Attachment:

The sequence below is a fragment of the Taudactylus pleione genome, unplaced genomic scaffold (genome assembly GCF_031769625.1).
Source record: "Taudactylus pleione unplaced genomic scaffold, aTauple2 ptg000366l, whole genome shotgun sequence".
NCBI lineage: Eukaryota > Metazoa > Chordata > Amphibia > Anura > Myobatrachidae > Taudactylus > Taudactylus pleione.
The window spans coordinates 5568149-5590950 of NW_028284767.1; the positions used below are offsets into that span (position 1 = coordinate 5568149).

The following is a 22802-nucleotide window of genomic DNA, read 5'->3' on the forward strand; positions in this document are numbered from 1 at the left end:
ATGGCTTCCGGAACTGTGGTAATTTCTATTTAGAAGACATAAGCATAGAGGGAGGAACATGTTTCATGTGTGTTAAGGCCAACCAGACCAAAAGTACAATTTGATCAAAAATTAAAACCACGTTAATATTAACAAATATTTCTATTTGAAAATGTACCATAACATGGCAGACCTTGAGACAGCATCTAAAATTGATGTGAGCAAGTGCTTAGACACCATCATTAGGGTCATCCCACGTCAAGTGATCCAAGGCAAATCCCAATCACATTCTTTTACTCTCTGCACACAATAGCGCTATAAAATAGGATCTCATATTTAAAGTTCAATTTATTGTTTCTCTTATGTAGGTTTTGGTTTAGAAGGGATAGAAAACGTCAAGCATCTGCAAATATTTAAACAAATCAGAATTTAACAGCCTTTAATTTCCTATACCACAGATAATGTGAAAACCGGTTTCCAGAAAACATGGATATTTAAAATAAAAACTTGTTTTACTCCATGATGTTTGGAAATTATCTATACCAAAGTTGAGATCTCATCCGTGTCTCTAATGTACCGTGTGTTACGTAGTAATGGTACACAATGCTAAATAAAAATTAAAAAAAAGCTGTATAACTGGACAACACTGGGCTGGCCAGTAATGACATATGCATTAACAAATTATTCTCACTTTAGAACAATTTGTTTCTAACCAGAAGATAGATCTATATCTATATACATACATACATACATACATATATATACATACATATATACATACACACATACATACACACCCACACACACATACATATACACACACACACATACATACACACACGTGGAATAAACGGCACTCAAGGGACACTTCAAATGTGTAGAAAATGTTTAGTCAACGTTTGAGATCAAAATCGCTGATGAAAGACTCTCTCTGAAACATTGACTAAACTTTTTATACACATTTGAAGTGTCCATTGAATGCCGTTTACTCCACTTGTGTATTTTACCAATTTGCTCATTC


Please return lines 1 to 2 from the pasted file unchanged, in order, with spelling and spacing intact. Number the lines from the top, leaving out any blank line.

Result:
The sequence below is a fragment of the Taudactylus pleione genome, unplaced genomic scaffold (genome assembly GCF_031769625.1).
Source record: "Taudactylus pleione unplaced genomic scaffold, aTauple2 ptg000366l, whole genome shotgun sequence".